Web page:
Over tht Backyard Fence By tLSIfe BftANBtN Hotnt Economies A««nt The wisest meal planner keeps preparations of the meal in mind as she plans for flavor, texture, color and good nutrition for the members of her family. Talent, time, and energy are resources to be cherished and wisely used. Efficiency in use of these resources can be cultivated. Decide where short cuts via todays j .convenience foods can be used j without loss of eating quality of •the finished product. Be adventurous in experimenting with convenience foods as an aid to creating imagination in meal planning and cooking. Here are some easy 'answers to serving foods with a •flair. Creamy mayonnaise or salad 'Stressing'blends easily with any favorite liquid dressings, sour cream, chopped chives or onion, seasoning salts, shredded Par- meason or cheddar cheese — all quick flavor additions to a basic dressing that bear the mark of individuality. Use your individuality to add that extra sparkle to 'your family meals. Serve chilled with tossed greens, fresh vegetables or fruit salads. For a delightful sause, heat any one of these combinations and spoon over hot cooked vegetables, meat sandwiches, broiled or baked fish or poultry. Regular, hot or hickory smoke '.flavored barbecue sause lends an outdoor flavor to indoor cooking. Try mixing barbecue sauce with ground beef for patties; substitute it for part of liquid and all ' of seasonings in meat loaf mixtures; use as a marinade for beef chicken and fish; brush on meats and poultry while broiling. I like to use the smoke sause flavor in baked beans. Spoon whipped cream cheese cr any one of the flavor varieties of these cheeses into hot cooked vegetable!;, such as green beans, mashed potatoes, sliced carrots or peas. RmHeatiiigSmEM (oleman • For Any Horn*, Present or New • Furnace Models to Fit Any* where — Basement, Attic, Closet. Alcove 9 Eety to Add Air Conditioning • Round Ducts Save Costly Hours of Installation Time • Backed by $1000 COMFORT BOND Larry KlelfM's Coast-to-Coast STORE Substitute a jar of peach, apricot, pineapple, cherry or strawberry preserves for the fruit in a upside down cake recipe. For even quicker results, use yellow or white cake mix (one layer size) for the cake batter. That everyday dessert, fruit compote, takes on a new appeal when topped or mixed with miniature marshmallows. Canned fruits, too, are quickly enhanced by a sprinkle of marshmallows. * * *• If tver »h«rt was an example of haste making waste, it's in the cutting of a garment. Unless a seamstress takes time to cut accurately, she'll have trouble later in the sewing and spend a lot more time adjusting for the careless cutting job. It's much easier to sew along a smooth scam edge than a ragged, uneven one. Also be sure the pattern is laid precisely on the straight of the goods. Otherwise, the garmet will pull out of shape often during the sewing process. For the woman who likes to cut several garments at once from the same pattern, laying out the pattern and cutting arc the most important steps. The seamstress must be sure she has all the necessary pieces. With so many single and double layers of fabric it's easy to forget a second sleeve or collar facing. Extra time will be needed for sections that must be laid on a lengthwise fold of material and for accurately making the pattern perforations. If you are cutting more than one fabric at one time it is important to pin the edges together to keep the material from slipping. Do not try to cut more than six layers of lightweight materials at one time. Even six layers will require a pair of sturdy, bent handle shears and a strong hand. And here's a final hint. If you plan to cut several garments at once, select a pattern with simple, straight lines. You'll find it's easier to manage. 4-H Club Notes ST. MARY'S TELSTARS St. Mary's Telstars met for their February meeting with 21 members present. Roll call was answered by each naming a favorite important person. Nancy Hope gave the treasurer's report. Club leader, Mrs. Edwin Zorn, thanked the members who participated in County Club Day and presented tliem with their ribbons. A new member, Mark Garcia, was introduced and welcomed into the club. Rose Ann Bondy gave a demonstration on "How to Pack a Suitcase." Nancy Hope presented the music appreciation number. Lee Tresner Jr., gave an activity number on "How to shoot and play a marble game." Michael Quint quizzed the members on parliamentary procedure. Two new song leaders, Mary Bondy and Eileen Bauer, wrere appointed by President Rose Ann Bondy. The new leaders led the group in action songs. Recreation followed the program. Refreshments were served by the LeFort and Hope families. — Linda Hamit, reporter. Spotlight to Be On Agriculture Vocational agriculture students in Garden City High School will join Future Farmers of America members throughout the nation in activities to focus attention on the importance of agriculture during National FFA Week, Feb. 15 to 22. "Agriculture — Dynamic . . . Challenging" is this year's FFA Week theme. The farm boys will undertake a campaign to inform the general public about the importance of the agricultural industry to America, the growing need for farming, and of the numerous and wide variety of opportunities that exist in the broad 4-H Club Notes VICTORY The Victory 4-H Club met Feb. 8 in the Sublette High School auditorium for their model meeting at the Haskell County 4-H Day. Roll call — A Famous Person born in February — was answered by 36 members. Saralyn Schmidt led the club in "Song of Health." The club voted to have a food sale in April as a money making project. A flannel board ceremony was used to place the club's Purple Seal on the Charter. Group singing was led gy Saralyn Schmidt. Project talk, "My Garden", was given by Timmy Webber. Music appreciation was by Terry Meairs and Larry Rei- melt — the saxophone and co- net. "Mixing Muffins" was Judy Cain's demonstration. Howie Webber led recreation "grapefruit relay." Mrs. Schmidt announced that home economics and livestock judging schools were to be held this spring. The Victory 4-H Club of Haskell Co. met Feb. 10 for their regular meeting and 36 members, 3 leaders answered roll with "Fact About a Person Born in February." Terry Meairs led group singing. Terry Lucas was voted into the club. President, Linda Main, appointed the following committees: Song books — Lavonne Hammer, Debbie Messerly, Dotti Hammer; Community Project — Terry Meairs, Kim Weidner, Mary Gail Hall, and Kevin Williams Camella Malone talked of her Cooking Project. Music Appreciation by Mary Gail Hall — Bach's life. For other program Linda Main led the group in a circle Game. Carol Ann Odgers displayed a "Woodrose arrangement" from Hawaii and told of the plants used. Fawn Weidner led recreation. Hostesses were Foulks and Jensens. At Hasfcell County 4-H Club Dcy Feb. 8 the Victory 4-H Club had a blue ribbon model meeting. Saralyn Schmidt got blues on her demonstration and piano solo. Linda Main a blue in Public Speaking. Saralyn and Linda will take their numbers to the Regional 4-H Day at Dodge City. Sheila Woods received a blue on her vocal solo and Ann Blume a red on her demonstration. — Carol Ann Odgers, reporter. AH Our Meat TUIC WEEK €DB£IAI * Selkirk It • ni«9 vvEEi% e*r EWIMle«9 Custom lutcherim State Inspected Prices Iffectlve Thurs. • Pri. • Sat. ^4 Processing lurch says, "The greatest of all benefits is independence." Home Grown Beef Round Steak Plain or Tenderized ... Lb. Grain Fed Beef All Pork Front Quarters 39 f 1.90 4? Sausage Hickory Smoked Hams 10 Lb. Pkg. Frozen For Home Rendered Lard Half or Whole Lb. C.Mo Bag 5 Lbi. CO. Inc. Pay J Onrdoti tliy Ti»l«»«ram Thursday, February 13, 1H4 field of agriculture for young men who have a background of farm experience and training. "We have such nn abundance of food in America that people are taking farmers for granted," Ira J. Mann, vocational agriculture teacher and FFA advisor, said here this week. "Actually, farming is our largest and most vital industry, and it is becoming increasingly important with our expanding population. In our area, particularly, most of the businesses, and most of the jobs, arc basicly dependent upon surrounding farms for their existence. Take away the farms, and for all practical purposes you would destroy the entire community." Locally, mtmbert of the Garden City FFA chapter plan a television program, a radio program, a chili feed, attend the district poultry judging contest, a dress-up day, and attend church together. Membership in the FFA is made up of boys who are students of vocational agriculture in high school. The organizations activities are designed to help develop rural leadership and good citizenship, and to stimulate the boys to better achievement In their study and work toward successful establishment in farming or other agriculture occupations. The Garden City chapter has 55 members. Officers are David Lightncr, president; Larry Scott, vice-president; John Hamman secretary; Bill Gross, treasurer; Jim Crotlnger, reporter; Larry Goss, sentinel; Terry Stoppel, student council; and Kenneth Wasson, parlimentarian. The national Future Farmer organization has 395,812 members, with 8,372 local chapters in 50 States and Puerto Rico. Membership in Kansas totals 6,625. Farm Worker Average Drops TOPEKA (AP)—The average number of workers on Kansas farms dropped to 149,000 in 1983, the Federal-State Crop and Livestock Reporting Service found. This is the smallest average in more than 50 years of record. In 1962 it was 152,000. Both figures include family and hired labor. The seasonal high in 1963 was 193,000 workers in June and July. Wages paid hired farm workers climbed to an all-time high at 99.1 cents an hour, up 2.2 cents from 1902 and 17 cents higher than 10 years ago. The average monthly rate with house furnished was $218. The monthly rate with board and room was $167. Ohio Reports Lose In Cigarette Taxes COLUMBUS, Ohio (AP) Ohio has lost a half million dollars in cigarette taxes since the federal report correlating smoking with cancer was issued Jan. 11, the state's treasurer says. State Treasurer John D. Herbert reported Monday that collections dropped $353,000 last week below the same period a year ago and were down $220,000 a week earlier. far Grata fed |*f o*4 Pwtl STOtl HOURS: 1:00 A.M. t« 4:00 P.M. Momtoy thru 1:00 A.M. to 7:00 P.M. FrMay ft Mechanical toys are not new. Before the Christian era, ancient Greeks made a wooden pigeon that flew. Air escaping from an animal bladder as from a ballon propelled the toy. Boosters Spend Busy County 4-H Club Day The Beacon Boosters were ac-1 tive in the annual County 4-H j Day, on Feb. 1. I The day started with all of the j members participating in the I model meeting. The fact that the | meeting was rated a red by the judges, did not lesson the pleasure the members had in the "surprise" ceremony presented during the meeting. In the ceremony Lynn Russell, Community leader of the club for 30 years was honored and presented a scrap book filled with pictures of members and their activities. Besides the model meeting there were competitions in public speaking, project talks, junior and senior demonstrations, music, and musical games and talent numbers. Jane Laughlln, Randy Seay, Laura Scott, and Linda Dunavant gave speeches in the public speaking division. Jane's speech entitled, "4-H For You", received the blue ribbon which entitles her to give it on Regional 4-H Day Saturday at Dodge City. Three members gave project talks. Joe Scott's project talk is developed around his market pig. Kathy York talked on milk and Wanda Largent about cottage cheese. Kathy York and Wanda Largent working as a team demonstrated "Quick, Easy, and Delicious." They rated the top blue in the junior demonstrations. Diane Fansher's demonstration, "Pick a Winner", was also in this division. Those giving senior demonstra lions were Linda Dunavant with her demonstration entitled, "Take Time", Jimmy Brinkmeyer, "After the Shutter Clicks" and Linda Schneider with a demonstration on cereals. Linda's demonstration won the top blue in this part ol club day. There were four square danc Ing groups in the musical games. All of them were rated blue. The mixed group and the senior high group will go to regional. In the talent part of the dances, the mixed group received the top blue. There were five members participating in a skit. They were Tim Hultquist, Wayne Largent, Linda Schneider, and Steve and Janet McMillan. — Janet McMil Ian, Reporter 4-H Club Notes BEACON BOOSTER Thirty-nine members answer' ed roll call with "A big leap for '64" at the regular meeting of the Beacon Booster 4-H Club, Feb. 10. Dana Erhart was initiated into the club as a new member. The program began with the group singing, "Down in the Valley" and "50o Miles", led by Laura Scott. A Health Talk about medicine was given by Wayne Largent. Debra Davies gave a project talk on "Cooking. 1 Diane Fansher presented her Club Day demonstration, "Pick ing a Winner." The blue ribbon speech "4-H for You" was presented by Jane Laughlin. Nancy Seay, with the help of Carol Brinkmeyer, Wanda Largent, and Stephanie Tunis, led the parliamentary problem, and Cora Brinkmeyer was in charge of the music appreciation. The meeting was concludec with group recreation led by Bobby Brinkmeyer and Linda Dunavant. — Janet McMillan, Reporter. Research, New Herbicides Features at Annual Meet A review of new herbicides in the field of weed control will be the opening topic for weed control officials and authorities in attendance at the 26th annual State Weed Conference in Convention Hall in Hutchinson, Feb. 18-19 according to an announcement by F. H. Ferris, County Weed Supervisor. Other discussion highlights will deal with Johnsongrass research, field demonstrations, effects of soils on herbiciede results, safety precautions, etc. In announcing the forthcomeing annual conference the Weeds Div- sion of the State Board of Agri- Free Orders Are Rolling in Garden City Sale Co,, Inc. STOCKER-FEEDER CATTLE SALE Friday, Feb. 14th Estimating 2,000 Head SO ••««• te chelc* Heck An«vt calvti, 4SO Ibi. 20 Mixed stetr and heifer yearlings, 650 IPS. 240 good te choice feeder steer*, 7SO lot. 43 good to choice whlteface tteers, 750 te I2S Ibi. 40 mixed feeder helfert, 999 te 600 lot. 230 geod te choice whlteface feeder »reen, 77S to 100 Ibi. JO choice Whitefece tteen, 650 te 700 Ibi. I2S whlteface, red and roe* steer aid heifer calves, 350 to 4SO Ibs. 22S mixed steer a»d heifer calves. 300 to 425 Ibs. 211 butcher begs. 15 stack ead feeder plgi. Many mart small caMsifjimtfiH Sale Staffs at 12:09 a.w. H*g Sale - 11:00 a.m. Friday FAT CATTLE SALE Tuesday, Feb. 18th Estimating 535 Htad Far Fwtkfr ItftniMtiai. li.to Tt KIUL • 7:45 a.m. Tim. thru Fri. Call Jerry ChMfMw, II M7|l or Jack Paly, It 4-711* culture points out that over 20 chemical and equipment company representatives and displays, county weed supervisors, county commissioners, plus many j other state and local county or city officials will be attending the ! conference. The public is Invited | to attend the conference sessions. Official opening of the program j will be at 1 p.m. Tuesday, featur- 1 ing discussions of new herbicides j by company representatives. ! Later in the afternoon, county supervisors and county commissioners will have separate sessions to discuss problems per- Orders for trees from Kansas State Unversity's 1964 tree dis- ribution program are being accepted and are rapidly coming in. As in the past, orders are being aken at the County Extension and bounty Work Unit Conservationists' offices. The largest orders already received are for Scotch pines and stratified walnuts and pecans. Approxinately 100,000 walnuts and secans each have been stratified for this year's distribution. Orders must be for 50 trees, or multiple of 50, of each species ordered. Nut orders must be for 10D, or multiple of 100, of each species. Prices are $5.00 per hundred for shrubs, deciduous and evergreen trees, and $100 per hundred for the stratified nuts. Evergreens available arc Austrian, Pondcrosa, Scotch and white pines, and eastern red cedar. Deciduous trees available are black locust, black walnut, burr oak, Chinese elm, cottonwood, green ash, hackberry, hardy catalpa, honey locust, osage orange, redbud, Russian olive, Russian mulberry, and silver maple. Shrubs which may be ordered are American plum, cotonester, fragrant sumac, honeysuckle, lilac, multiflora rose, tamarix and Nanking cherry. A tree planter will be made available to anyone interested In planting 1,000 or more trees. Let us know in the Extension Office by March 6 if you are interested in using the planter. Indians were the first Americans to frequent the sites of mineral waters. Warring tribes buried their tomahawks at what is now Hot Springs, Ark., so all the braves could benefit from the healthful flow. taining to county noxious weed programs. Wednesday is a full day of discussions commencing with a Breakfast meeting featuring F. L. Timmotts, USDA, in a review of ;he Kansas weed program. Other topics include: a summary ol 1963 work by Warren Teel, Board of Agriculture; Need of Reseafeh and Field Demononstrattons, W. W. Duitsman, Ft. Hays Expert' ment Station; Johnsongrass Control Past and Present, Ra&r- mond Hicks, University of Missouri; Influence of Soils otf the Action of Herbicides, O. W. Bidwell, Kansas State Univet* sity; Safe Operations of Spray Equipment on the Highways,' Claud McCamment, State Highway Department; General Pesticide Use, C. C. Roan, Kansas State University; Use, Care and Maintenance of Spray Equipment, Edward Bates, Myers Equipment Company. Wednesday evening will be tile annual banquet at which tithe recognition will be given to weed supervisors for their past years of service, announcement of plant and seed identification contest winners, followed by entertainment for the group. ,; Attending the Weed Conference from Finney County will be? F. H. Ferris, County Weed Sd> ervisor, Everett Samples, and Ralph Haflich, Raymond Oylrf and F. Arthur Stone, County Commissioners. 1 NIW LINCOLN 110-AMP AC WELDH Now $110.00 WELDERS SUPPLY PlMfM M 4-4141 INDIANAPOLIS: Raceway Parki "Test Track, U.*.A."-HefMrt PLYMOUTH BEATS FORD AND CHEVROLET IN 9 OUT OF 10 TESTS OF SHOWROOM CARS- Wins Acceleration, Handling, Braking, Gas Economy-"things you buy a car for." Plymouth also costs leastt-and carries the only 5-year/50 f OOO-mlle warranty.* OFFICIAL RESULTS KILOMETER RUN PLYMOUTH 32.72 SBC. CHEVROLET 33.74 sec. FORD 34.90 sec. ECONOMY RUN PLYMOUTH 17.49 mpg. CHEVROLET 14.38 mpg. FORD 13.78 mpg. QUARTER-MILE PLYMOUTH 17.30 sec. CHEVROLET 17.98 sec. FORD 18.54 sec. CITY PASSING PLYMOUTH 176ft. CHEVROLET 184ft. FORD 202ft. HIGHWAY PASSING PLYMOUTH 285ft. CHEVROLET 310ft. FORD 334ft. 2.8-MILE CLASSIC PLYMOUTH 2:38.03 mln. CHEVROLET 2:43.14 min. FORD 2:44.85 min. HILL CLIMB CHEVROLET 14.82 sec. FORD 14.91 sec. PLYMOUTH 16.80 sec. GO-STOP-PARK PLYMOUTH 2:17.35 mln. CHEVROLET 2:31.78 mln. FORD 2:36.15 mln. EMERGENCY STOP PLYMOUTH 151ft. FORD 183ft. CHEVROLET 191 ft. ZERO-TO-SIXTY PLYMOUTH 11.75 MC. CHEVROLET 12.76 sic. FORD 14.20 sec. PRICEt PLYMOUTH $2706 CHEVROLET $2786 FORD $2794 t Based on Manufacturers' Suggested Retail Prices for 2-door hardtop Plymouth Fury, Chevrolet Impala, and Ford Calaxle "500" V-8s, excluding state and local taxes, if any, destination charges, and optional equipment. Prices for Chevrolet and Ford, but not Plymouth, include heater which may be deleted by special order with appropriate price adjustment. At Plymouth's request, Nationwide Consumer Testing Institute bought the comparably equipped V-8s directly from dealer showrooms, hired the drivers, supplied the officials, made the rules and supervised the entire competition. * HERE'S HOW PLYMOUTH'S ENGINE AND DRIVE TRAIN WARRANTY PROTECTS YOU: Chrysler Corporation warrant* for 5 years or 50,000 miles, whichever comes first, against defects in materials and workmanship and will replace or repair at a Chrysler Motors Corporation Authorized Dealer's place of business, the engine block, head and Internal parts, Intake manjfpld, water pump, transmission case and internal parts (excluding manual clutch), torque converter, drive shaft, universal Joints, rear axle and differential, and rear wheel bearing) of its 1964 automobiles, provided the owner has the engine oil changed every 3 months or 4,000 miles, whichever comes first, the oil filter replaced every second oil change and the carburetor air filter cleaned every 6 months and replaced every 2 years, and every 6 months furnishes to such a dealer evidence of performance of the required service, and requests th* dialer te certify (1) receipt of tuch evidence and (2) the car's then current mileage. fWMOUTMHVIWij SEE YOUR PLYMOUTH DEALER AND DRIVE THE WALTERS MOTOR COMPANY • 11*24 STEYINS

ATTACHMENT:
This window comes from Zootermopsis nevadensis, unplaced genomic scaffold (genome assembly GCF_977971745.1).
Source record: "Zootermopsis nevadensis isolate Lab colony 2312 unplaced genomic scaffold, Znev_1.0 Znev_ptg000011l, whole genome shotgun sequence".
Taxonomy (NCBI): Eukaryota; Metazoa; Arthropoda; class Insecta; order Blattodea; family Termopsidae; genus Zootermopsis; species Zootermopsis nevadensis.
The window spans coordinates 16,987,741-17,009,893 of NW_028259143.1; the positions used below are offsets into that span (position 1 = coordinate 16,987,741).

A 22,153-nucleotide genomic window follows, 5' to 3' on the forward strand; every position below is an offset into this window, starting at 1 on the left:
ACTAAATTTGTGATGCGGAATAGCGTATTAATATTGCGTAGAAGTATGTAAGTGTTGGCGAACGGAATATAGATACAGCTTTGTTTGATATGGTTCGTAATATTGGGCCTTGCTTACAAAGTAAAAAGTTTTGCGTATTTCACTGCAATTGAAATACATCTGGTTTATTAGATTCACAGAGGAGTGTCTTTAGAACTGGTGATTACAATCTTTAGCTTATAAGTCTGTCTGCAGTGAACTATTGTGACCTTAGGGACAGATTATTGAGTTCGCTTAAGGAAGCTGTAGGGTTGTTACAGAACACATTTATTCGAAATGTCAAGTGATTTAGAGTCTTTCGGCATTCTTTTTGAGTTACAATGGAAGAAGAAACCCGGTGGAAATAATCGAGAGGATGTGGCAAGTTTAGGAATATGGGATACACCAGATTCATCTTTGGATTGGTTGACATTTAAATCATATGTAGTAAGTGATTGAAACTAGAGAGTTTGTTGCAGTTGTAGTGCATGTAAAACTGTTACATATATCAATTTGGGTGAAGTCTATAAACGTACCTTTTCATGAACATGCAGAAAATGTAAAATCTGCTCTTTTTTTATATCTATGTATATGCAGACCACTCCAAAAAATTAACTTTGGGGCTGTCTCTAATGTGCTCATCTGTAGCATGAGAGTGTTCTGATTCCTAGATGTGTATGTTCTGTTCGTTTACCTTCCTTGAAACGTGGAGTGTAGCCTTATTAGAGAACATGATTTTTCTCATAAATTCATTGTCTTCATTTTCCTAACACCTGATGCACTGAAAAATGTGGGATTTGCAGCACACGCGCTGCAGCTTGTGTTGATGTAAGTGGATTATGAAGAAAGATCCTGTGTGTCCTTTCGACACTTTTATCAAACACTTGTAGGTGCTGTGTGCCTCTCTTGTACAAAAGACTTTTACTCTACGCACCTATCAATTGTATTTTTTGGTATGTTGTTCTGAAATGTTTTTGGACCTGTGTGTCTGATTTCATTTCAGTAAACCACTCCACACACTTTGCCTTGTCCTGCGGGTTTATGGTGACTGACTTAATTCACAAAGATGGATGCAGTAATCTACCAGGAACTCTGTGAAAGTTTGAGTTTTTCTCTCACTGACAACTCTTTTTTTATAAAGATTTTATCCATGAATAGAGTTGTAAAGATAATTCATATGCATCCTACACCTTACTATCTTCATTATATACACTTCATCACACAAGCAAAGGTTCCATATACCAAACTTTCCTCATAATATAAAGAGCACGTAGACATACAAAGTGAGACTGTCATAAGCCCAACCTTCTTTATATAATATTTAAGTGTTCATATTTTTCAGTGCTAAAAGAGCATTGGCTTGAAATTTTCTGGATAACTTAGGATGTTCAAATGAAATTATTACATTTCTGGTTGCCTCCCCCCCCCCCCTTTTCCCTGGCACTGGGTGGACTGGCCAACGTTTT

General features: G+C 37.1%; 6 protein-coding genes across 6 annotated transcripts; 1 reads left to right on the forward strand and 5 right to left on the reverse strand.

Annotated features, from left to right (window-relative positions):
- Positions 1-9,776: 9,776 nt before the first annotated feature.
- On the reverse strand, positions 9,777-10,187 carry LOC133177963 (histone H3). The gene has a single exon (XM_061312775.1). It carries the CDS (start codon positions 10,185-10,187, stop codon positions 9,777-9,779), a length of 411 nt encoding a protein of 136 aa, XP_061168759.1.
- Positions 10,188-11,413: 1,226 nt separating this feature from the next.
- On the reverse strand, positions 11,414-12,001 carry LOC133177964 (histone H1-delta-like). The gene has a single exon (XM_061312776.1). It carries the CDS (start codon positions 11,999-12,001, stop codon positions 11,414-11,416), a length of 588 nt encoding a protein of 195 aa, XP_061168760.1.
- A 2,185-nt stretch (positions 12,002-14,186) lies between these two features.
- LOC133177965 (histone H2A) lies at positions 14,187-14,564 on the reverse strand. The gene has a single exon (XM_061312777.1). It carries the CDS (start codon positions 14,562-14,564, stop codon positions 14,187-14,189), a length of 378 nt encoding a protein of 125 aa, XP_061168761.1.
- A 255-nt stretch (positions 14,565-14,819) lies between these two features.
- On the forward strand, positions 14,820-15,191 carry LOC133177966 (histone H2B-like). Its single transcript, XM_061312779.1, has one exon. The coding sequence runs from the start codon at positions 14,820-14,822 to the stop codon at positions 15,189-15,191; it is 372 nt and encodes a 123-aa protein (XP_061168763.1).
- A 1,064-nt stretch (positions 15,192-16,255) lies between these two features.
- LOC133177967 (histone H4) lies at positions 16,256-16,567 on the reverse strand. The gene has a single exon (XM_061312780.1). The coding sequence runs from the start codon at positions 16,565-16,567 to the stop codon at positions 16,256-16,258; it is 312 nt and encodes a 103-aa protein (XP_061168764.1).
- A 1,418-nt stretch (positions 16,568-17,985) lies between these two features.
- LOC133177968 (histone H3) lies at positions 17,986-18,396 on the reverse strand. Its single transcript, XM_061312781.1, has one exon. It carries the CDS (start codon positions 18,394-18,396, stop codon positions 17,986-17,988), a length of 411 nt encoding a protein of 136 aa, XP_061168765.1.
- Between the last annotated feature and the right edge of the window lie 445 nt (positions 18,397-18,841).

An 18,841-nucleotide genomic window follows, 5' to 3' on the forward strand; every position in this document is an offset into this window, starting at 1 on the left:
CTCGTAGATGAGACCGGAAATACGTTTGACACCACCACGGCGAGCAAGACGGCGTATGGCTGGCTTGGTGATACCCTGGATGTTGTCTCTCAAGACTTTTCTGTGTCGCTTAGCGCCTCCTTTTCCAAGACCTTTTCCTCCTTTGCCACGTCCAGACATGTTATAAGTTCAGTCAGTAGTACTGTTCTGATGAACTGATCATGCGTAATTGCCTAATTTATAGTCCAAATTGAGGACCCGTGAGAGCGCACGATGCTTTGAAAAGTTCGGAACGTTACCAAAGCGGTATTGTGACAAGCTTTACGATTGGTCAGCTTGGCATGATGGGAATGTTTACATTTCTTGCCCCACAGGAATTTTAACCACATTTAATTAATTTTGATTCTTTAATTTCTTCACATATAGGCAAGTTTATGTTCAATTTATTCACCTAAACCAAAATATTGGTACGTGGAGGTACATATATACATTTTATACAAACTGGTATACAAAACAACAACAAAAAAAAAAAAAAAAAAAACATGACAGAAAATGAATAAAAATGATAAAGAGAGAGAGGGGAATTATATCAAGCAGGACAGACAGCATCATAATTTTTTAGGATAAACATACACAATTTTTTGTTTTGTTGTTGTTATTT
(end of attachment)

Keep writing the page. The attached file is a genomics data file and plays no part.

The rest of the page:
What members have found on this page

Get access to Newspapers.com

  • The largest online newspaper archive
  • 11,200+ newspapers from the 1700s–2000s
  • Millions of additional pages added every month

Try it free